The Commissioner Hearings provided the European Parliament with a chance to flex their muscles. The recently-ratified Lisbon Treaty gives MEPs new decision-making powers in more policy areas – such as Justice and Home Affairs and Sport. Parliament was certainly keen to demonstrate its prowess. The reality is, however, that MEPs cannot veto individual candidates although it can refrain from approving the entire Commission team. On Monday evening (18 January), co-ordinators from the political groups met to discuss Rumania Jeleva’s candidature and it soon became clear that MEPs would reject the Commission if Ms Jeleva remained in post. The Socialist & Democrat Group was particularly adamant. The leadership of the European People’s Party responded to pressure from the Socialists with a half-hearted request for the head of Slovakia's socialist nominee, Maroš Šefcovic, nominated for the lowly inter-institutional relations role, ostensibly for comments he was
supposed to have made at a conference in 2005 that Roma were “exploiting the Slovak welfare system”. However EPP Leader Joseph Daul backed down admitting he did not have the stomach for “blood and corpses”.

This outbreak of political posturing has only served to delay the process of assembling a new College of Commissioners. The College was due to be approved by a parliamentary vote on 26th January. The most likely replacement for Ms Jeleva should be Kristalina Georgieva, currently, Vice-President of the World Bank. Her hearing should take place on February 3rd. The parliamentary vote will now take place on 9th February. It will be an anti-climax to a long and wearisome process that started with political-horse-trading over President Barroso’s re-appointment and the uncertainty of when if ever the Lisbon Treaty would ever be signed, meaning the existing Commission had to stay on as a caretaker Commission after its official mandate expired in November 2009.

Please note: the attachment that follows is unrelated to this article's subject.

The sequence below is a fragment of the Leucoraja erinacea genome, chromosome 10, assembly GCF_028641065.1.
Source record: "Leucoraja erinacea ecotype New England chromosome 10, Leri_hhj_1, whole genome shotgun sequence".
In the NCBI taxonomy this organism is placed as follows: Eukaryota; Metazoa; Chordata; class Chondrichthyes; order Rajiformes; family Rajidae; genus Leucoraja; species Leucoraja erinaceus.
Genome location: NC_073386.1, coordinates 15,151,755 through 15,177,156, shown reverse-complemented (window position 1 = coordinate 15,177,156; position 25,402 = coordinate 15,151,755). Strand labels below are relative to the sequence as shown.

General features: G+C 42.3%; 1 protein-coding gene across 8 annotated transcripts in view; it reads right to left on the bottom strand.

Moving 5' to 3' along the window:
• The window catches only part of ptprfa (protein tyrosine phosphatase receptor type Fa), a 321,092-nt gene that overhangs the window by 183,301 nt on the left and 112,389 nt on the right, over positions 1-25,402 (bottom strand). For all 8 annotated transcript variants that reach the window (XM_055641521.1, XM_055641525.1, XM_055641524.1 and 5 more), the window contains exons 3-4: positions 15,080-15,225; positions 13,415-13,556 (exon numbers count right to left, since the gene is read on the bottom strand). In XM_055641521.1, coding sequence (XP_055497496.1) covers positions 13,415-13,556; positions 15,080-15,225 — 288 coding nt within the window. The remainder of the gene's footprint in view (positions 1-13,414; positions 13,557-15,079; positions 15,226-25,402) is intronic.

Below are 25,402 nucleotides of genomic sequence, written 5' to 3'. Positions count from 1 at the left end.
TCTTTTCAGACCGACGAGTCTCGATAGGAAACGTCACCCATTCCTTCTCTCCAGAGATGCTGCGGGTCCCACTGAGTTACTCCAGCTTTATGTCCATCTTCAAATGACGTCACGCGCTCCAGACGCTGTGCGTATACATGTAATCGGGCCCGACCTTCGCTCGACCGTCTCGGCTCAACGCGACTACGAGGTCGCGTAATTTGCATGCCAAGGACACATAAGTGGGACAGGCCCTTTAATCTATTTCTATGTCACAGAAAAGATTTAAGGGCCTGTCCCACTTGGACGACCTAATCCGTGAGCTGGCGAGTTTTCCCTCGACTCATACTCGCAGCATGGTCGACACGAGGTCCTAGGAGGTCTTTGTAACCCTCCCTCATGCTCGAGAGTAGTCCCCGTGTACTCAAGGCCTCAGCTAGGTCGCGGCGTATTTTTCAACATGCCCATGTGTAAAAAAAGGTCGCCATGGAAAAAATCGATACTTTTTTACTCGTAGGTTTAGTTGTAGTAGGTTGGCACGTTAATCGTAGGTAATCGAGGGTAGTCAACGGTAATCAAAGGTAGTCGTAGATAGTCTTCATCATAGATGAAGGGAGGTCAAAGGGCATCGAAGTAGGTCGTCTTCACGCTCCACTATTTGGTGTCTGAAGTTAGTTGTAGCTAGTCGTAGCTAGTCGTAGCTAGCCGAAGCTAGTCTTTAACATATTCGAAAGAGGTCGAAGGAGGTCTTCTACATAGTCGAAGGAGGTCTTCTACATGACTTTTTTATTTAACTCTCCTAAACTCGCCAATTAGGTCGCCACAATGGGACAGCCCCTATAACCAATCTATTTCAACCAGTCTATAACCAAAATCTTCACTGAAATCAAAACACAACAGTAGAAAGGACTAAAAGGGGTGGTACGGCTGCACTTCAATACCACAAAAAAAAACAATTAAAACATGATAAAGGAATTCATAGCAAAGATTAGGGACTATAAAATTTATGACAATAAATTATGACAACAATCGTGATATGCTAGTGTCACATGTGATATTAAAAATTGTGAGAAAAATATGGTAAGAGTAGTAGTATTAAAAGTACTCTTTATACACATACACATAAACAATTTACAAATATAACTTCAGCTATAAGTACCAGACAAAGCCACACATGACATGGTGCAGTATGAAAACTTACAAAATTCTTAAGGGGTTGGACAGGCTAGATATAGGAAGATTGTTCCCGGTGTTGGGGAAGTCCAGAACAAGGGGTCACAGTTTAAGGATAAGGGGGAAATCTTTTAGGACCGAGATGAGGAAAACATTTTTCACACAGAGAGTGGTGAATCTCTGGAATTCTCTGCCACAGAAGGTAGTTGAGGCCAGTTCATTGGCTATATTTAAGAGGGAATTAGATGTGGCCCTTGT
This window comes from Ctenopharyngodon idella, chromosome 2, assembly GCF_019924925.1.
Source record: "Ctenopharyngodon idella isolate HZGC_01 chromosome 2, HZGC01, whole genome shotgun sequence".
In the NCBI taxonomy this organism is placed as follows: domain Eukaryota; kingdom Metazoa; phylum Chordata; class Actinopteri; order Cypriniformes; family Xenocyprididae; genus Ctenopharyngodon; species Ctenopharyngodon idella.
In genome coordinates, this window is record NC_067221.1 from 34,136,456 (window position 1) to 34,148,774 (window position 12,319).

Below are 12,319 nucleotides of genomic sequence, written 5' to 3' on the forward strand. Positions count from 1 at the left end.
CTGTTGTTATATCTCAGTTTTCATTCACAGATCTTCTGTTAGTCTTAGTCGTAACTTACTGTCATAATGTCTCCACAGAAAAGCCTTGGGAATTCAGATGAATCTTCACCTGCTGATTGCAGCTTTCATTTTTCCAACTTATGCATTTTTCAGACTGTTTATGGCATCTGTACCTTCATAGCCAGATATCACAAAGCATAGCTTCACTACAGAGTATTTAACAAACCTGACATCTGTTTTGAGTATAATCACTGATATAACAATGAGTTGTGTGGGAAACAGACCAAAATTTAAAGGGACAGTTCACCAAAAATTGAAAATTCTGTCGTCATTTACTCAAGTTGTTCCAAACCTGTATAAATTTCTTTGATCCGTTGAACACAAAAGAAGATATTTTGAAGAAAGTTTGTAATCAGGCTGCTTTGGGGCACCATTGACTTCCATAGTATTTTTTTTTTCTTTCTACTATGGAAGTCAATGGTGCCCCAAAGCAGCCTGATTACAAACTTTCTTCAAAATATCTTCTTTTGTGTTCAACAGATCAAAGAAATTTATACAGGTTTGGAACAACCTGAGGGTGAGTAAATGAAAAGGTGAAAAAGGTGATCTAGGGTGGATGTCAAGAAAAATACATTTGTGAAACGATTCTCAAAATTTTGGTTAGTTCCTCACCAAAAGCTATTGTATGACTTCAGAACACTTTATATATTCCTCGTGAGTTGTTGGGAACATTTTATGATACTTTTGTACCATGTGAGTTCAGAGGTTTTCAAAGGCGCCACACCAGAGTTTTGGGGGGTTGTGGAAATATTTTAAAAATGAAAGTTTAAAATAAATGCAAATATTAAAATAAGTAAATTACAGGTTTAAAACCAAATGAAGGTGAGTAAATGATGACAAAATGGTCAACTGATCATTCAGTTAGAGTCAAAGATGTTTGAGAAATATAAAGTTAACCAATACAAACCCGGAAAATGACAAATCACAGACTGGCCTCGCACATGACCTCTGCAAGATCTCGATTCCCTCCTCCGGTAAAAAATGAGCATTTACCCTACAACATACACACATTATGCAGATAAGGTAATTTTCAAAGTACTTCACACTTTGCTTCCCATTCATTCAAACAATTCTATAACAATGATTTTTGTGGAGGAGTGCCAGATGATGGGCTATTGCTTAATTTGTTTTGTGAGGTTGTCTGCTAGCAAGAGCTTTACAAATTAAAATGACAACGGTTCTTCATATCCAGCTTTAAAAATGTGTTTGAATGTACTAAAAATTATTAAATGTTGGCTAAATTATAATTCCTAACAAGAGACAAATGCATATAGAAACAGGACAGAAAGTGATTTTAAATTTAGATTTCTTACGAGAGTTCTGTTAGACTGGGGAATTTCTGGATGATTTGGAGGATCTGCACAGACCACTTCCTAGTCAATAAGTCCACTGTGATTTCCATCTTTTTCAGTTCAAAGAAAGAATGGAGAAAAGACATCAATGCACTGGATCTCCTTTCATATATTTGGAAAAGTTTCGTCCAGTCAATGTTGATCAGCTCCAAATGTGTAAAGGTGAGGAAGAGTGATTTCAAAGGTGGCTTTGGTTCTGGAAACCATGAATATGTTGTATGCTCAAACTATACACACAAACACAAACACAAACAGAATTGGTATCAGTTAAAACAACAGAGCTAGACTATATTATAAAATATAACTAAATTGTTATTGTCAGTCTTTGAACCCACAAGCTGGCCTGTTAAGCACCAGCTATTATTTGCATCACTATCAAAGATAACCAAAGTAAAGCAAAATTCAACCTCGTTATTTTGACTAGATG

The Hearings have dominated events in the European Parliament last week. However, there has been a lot of noise and too little light for the Hearings to be of any real worth to MEPs and the general public. The prospective Commissioners will feel that they have escaped the Hearings without too much damage being inflicted. In reality, they have all benefited from safety in numbers and owe their individual mandate not to the Parliament but to their own national Governments still.

Wednesday, January 13, 2010

Iceland referendum and EU acession talks is a Perfect Storm

Iceland is gearing up for EU acession talks to begin in March this year. In a case of seriously unfortunate timing, Iceland is holding a referendum on the Icesave Bill on either 27th February or 6th March. In early March the Icelandic Government will also enter formal acession negotataions with the EU.

UK Chancellor, Alastair Darling hinted darkly on 4th January that the British Government would block Icelandic membership if they did not sign the bank repayment deal. Since then, Icelandic President Grimmson declared that he would not sign the bill and instead referred the issue to a national vote. Icelanders are certain to reject the anglo-dutch deal.

Although the British Foreign Office has since given assurances that the UK won't interfere with the Icelandic negotiations on EU membership, the reality is that the UK may beforced to take a stronger line once the Referendum rejects the repayment arrangements - not least because it will not want to be seen as being forced to back down at a time when the UK is in the middle of a febrile election period.